And sure enough, after Lancaster, mother gave a little cry, and Olly jumped up, and Milly came running over, and there before them lay the dancing windy blue sea, covered over with little white waves, running and tumbling over each other. And on the other side of it, what did the children see?

“Mother, mother! what is it?” cried Olly, pointing with his little brown hand far away; “is it a fairy palace, mother?”

“Perhaps it is, Olly; anyway, the hill-fairies live there. For those are the mountains, the beautiful mountains we are going to see.”

“But how shall we get across the sea to them?” asked Milly, with a puzzled face.

“This is only a corner of the sea, Milly–a bay. Don’t you remember bays in your geography? We can’t go across it, but we can go round it, and we shall find the mountains on the other side.”

Oh! how fast the train seemed to go now that there was something to look at. Everywhere mountains were beginning to spring up. And when they had said good-bye to the sea, the mountains began to grow taller and taller. What had happened to the houses too? They had all turned white or gray; there was no red one left. And the fields had stone walls instead of hedges; and inside the walls there were small sheep, about as big as the lambs they had seen near Oxford in the morning.

Oxenholme, Kendal, Windermere. How glad the tired children were when the train ran slowly down into Windermere station, and they could jump out and say good-bye to it for a long, long time! They had to wait a little, till father had found all the boxes and put them in the carriage that was waiting for them, and then in they tumbled, nurse having first wrapped them up in big shawls, for it was evening now, and the wind had grown cold. That was a nice drive home among the mountains. How tall and dark and quiet they were. And what was this shining on their left hand, like a white face running beside them, and peeping from behind the trees? Why, it was a lake; a great wide lake, with tiny boats upon it, some with white sails and some without.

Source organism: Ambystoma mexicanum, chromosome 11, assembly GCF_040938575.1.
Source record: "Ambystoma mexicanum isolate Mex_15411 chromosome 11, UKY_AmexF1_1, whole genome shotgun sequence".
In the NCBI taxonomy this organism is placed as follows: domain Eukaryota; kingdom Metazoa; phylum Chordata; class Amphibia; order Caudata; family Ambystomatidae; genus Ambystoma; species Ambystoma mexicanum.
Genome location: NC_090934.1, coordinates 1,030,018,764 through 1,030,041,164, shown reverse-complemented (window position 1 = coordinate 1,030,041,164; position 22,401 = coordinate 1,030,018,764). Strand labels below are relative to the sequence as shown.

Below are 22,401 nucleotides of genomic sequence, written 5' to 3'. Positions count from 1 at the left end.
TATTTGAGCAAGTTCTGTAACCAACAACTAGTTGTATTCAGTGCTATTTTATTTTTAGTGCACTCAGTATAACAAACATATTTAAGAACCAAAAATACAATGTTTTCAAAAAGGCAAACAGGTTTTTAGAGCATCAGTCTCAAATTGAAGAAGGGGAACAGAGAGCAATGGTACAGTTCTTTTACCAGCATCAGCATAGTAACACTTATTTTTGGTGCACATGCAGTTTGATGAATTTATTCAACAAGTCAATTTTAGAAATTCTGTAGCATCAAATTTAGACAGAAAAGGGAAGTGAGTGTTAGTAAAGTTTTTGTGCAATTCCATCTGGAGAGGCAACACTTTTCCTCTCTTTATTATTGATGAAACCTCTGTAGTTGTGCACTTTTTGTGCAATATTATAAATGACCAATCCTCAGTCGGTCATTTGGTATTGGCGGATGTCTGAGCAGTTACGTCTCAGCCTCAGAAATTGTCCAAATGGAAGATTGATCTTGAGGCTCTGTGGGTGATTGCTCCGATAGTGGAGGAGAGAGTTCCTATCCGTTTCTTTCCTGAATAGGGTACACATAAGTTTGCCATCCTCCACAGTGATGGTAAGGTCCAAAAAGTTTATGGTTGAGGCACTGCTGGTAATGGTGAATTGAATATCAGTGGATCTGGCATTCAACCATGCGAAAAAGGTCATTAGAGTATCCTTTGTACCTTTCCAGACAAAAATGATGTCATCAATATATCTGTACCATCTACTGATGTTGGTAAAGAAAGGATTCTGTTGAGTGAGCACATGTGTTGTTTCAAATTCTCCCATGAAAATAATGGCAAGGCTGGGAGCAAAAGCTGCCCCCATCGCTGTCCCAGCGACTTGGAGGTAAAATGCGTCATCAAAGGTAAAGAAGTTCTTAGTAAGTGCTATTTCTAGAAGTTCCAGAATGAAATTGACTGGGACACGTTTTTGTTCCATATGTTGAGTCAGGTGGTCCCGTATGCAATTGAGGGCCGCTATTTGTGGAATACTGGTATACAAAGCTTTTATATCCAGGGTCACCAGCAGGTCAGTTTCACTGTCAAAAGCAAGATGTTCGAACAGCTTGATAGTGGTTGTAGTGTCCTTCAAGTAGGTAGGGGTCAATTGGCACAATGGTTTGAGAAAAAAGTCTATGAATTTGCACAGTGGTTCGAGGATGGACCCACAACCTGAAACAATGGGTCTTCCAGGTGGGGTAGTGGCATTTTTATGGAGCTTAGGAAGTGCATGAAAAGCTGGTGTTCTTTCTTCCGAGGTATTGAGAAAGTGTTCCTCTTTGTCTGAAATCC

“Mother! mother! may we go in those boats some day?” shouted Olly, in a little sharp tired voice, and his mother smiled at him, and said–“Yes, very likely.”

How happy mother looked. She knew all the mountains like old friends, she could tell all their names; and every now and then, when they came to a house, she and father would begin to talk about the people who lived in it, just as if they were talking about people they knew quite well. And now came a little town, the town of Wanwick mother called it, right among the mountains, with a river running round it, and a tall church spire. It began to get darker and darker, and the trees hung down over the road, so that the children could hardly see. On they went, and Olly was very nearly asleep again, when the carriage began to crunch over gravel, and then it stopped, and father called out–“Here we are, children, here we are at Ravensnest.”